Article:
Pope brings message of peace amid crackdown

AP Photo POPE FRANCIS SHAKES hands with Egyptian President Abdel-Fattah El-Sissi, in Cairo, Friday. Pope Francis is in Egypt for a two-day trip aimed at presenting a united Christian-Muslim front that repudiates violence committed in God's name.

CAIRO (AP) — Pope Francis demanded that Egypt’s Muslim leaders teach a rejection of violence in God’s name during a delicate visit Friday to the Arab world’s most populous country, and he strongly backed its uncompromising crackdown on political Islam and militancy.

Brushing off security concerns after a series of attacks by Islamic militants on Egypt’s Coptic Christians, Francis rode through Cairo in a simple blue Fiat with his window rolled down — not the armored “popemobiles” of his predecessors.

And at every stop on his first day, he issued variations on the same hard-hitting theme: “No civilized society can be built without repudiating every ideology of evil, violence and extremism that presumes to suppress others and to annihilate diversity by manipulating and profaning the sacred name of God.”

Francis strongly backed the government’s response to the growing insurgency led by a local affiliate of the extremist Islamic State group, saying Egypt had a unique role in forging peace in the region and in “vanquishing all violence and terrorism.”

His main event was a landmark visit to Cairo’s Al-Azhar, the revered, 1,000-year-old seat of Sunni Islam learning that trains clerics and scholars from around the world.

There, he warmly embraced Sheikh Ahmed el-Tayeb, Al-Azhar’s grand imam who hosted the pope and other senior Muslim and Christian leaders, students and scholars at a peace conference in a hall featuring a mock-up of the famous Al-Azhar mosque, complete with faux windows and flooded with purple lights.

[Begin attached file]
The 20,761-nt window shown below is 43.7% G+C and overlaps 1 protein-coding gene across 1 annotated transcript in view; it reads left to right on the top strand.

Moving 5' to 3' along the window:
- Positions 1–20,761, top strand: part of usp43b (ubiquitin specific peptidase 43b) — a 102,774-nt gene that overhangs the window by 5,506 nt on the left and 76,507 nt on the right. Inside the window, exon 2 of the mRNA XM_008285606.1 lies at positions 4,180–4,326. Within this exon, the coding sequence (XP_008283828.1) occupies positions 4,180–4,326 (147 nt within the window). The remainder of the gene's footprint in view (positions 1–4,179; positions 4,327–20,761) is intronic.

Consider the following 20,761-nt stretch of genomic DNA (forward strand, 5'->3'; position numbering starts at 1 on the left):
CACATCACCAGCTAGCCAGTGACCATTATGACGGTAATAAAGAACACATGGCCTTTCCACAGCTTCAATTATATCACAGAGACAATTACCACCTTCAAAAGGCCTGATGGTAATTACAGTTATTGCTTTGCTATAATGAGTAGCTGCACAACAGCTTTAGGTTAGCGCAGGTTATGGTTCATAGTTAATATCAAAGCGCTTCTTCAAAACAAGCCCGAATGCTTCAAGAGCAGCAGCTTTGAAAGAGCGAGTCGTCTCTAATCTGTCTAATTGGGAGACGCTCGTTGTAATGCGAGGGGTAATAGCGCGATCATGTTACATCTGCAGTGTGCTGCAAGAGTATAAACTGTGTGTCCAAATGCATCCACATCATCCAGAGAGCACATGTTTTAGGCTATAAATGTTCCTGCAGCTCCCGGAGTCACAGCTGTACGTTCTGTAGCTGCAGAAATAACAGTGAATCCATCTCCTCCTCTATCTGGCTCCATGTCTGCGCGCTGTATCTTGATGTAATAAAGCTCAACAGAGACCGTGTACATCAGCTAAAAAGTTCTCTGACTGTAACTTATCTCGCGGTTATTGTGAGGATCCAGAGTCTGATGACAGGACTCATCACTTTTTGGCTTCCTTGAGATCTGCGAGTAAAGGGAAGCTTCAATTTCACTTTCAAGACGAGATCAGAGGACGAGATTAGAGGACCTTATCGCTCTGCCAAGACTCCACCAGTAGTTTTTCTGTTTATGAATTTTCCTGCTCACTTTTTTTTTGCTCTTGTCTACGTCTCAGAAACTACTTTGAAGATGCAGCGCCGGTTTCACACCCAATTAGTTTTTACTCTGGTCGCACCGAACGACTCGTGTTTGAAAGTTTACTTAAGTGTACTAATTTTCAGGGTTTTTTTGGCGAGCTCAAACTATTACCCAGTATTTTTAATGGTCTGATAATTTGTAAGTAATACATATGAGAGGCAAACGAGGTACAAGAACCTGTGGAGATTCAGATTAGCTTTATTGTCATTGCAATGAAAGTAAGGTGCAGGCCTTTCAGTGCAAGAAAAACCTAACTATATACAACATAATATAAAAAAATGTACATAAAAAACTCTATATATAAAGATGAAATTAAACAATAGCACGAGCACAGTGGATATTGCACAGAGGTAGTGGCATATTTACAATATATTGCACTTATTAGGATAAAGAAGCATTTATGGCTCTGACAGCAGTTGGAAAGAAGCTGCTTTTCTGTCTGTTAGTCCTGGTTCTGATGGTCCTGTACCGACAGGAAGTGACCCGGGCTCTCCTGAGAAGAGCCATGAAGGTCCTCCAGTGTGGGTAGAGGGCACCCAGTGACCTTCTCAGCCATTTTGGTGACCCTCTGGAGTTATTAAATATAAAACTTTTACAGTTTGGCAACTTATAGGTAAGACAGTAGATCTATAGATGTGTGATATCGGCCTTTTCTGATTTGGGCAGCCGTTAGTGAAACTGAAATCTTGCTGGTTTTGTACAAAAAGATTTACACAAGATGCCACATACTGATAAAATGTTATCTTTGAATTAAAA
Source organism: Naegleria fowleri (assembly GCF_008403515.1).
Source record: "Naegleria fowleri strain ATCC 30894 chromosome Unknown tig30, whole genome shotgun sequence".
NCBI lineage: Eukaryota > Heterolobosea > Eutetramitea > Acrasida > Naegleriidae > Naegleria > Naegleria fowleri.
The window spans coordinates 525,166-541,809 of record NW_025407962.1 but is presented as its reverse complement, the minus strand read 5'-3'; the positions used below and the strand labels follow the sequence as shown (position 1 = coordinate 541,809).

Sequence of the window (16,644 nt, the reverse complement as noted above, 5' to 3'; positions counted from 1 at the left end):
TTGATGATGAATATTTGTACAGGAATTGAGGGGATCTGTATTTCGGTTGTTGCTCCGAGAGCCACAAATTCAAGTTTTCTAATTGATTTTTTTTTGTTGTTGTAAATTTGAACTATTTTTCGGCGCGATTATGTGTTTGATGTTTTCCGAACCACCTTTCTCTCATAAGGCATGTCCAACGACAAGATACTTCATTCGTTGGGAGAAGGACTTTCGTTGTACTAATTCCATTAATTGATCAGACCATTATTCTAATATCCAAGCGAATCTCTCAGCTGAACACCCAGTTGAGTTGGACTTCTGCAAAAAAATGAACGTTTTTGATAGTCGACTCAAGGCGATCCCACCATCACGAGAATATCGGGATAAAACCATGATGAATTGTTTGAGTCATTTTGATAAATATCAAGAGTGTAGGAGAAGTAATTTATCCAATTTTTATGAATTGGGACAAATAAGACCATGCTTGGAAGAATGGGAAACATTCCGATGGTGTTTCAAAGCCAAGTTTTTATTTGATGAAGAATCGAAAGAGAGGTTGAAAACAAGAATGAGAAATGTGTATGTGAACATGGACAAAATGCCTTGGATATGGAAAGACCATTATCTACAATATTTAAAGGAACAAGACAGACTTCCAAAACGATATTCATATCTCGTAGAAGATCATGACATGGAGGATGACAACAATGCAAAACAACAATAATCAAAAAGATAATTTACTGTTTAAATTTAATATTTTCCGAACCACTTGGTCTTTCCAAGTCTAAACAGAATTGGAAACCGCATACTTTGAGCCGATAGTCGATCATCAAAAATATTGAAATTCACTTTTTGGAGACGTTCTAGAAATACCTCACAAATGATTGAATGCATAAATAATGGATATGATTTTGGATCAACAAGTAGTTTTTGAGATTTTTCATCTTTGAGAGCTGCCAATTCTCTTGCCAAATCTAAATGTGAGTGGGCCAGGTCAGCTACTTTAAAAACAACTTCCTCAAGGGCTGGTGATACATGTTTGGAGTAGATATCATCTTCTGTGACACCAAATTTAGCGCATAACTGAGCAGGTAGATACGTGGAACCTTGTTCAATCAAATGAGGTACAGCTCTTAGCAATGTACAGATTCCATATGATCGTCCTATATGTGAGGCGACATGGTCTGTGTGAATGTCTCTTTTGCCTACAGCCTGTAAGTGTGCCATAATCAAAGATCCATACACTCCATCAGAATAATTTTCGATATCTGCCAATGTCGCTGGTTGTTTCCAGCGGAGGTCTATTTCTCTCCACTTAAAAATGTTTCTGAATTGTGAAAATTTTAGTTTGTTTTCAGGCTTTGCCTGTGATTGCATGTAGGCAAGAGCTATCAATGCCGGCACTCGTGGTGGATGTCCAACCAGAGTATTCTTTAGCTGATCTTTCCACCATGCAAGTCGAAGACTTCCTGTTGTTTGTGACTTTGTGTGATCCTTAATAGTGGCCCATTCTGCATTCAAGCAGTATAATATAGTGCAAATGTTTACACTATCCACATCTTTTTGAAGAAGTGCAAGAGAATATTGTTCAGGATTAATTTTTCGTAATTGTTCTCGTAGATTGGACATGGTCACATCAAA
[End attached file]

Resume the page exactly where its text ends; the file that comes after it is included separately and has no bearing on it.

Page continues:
Francis reminded the crowd that Egypt’s ancient civilization valued the quest for knowledge and open-minded education, saying a similar commitment is needed today to combat the “barbarity” of religious extremism.

While Al-Azhar has strongly condemned Islamic extremism, Egypt’s pro-government media has accused its leadership of failing to do enough to reform religious discourse and purge canonical books of outdated teachings and hatred for non-Muslims.

“As religious leaders, we are called to unmask violence that masquerades as purported sanctity,” Francis said to applause. “Let us say once more a firm and clear ‘No’ to every form of violence, vengeance and hatred carried out in the name of religion or in the name of God.”

Religious teachers, in particular, must teach the young to “respond to the incendiary logic of evil by patiently working for the growth of goodness,” he said.

El-Tayeb thanked Francis for what he called his “fair” comments against charges of terror and violence leveled against Muslims and Islam.

“We need to cleanse religions from wrong notions, false piety and fraudulent implementations which stoke conflicts and incite hatred and violence,” he said.

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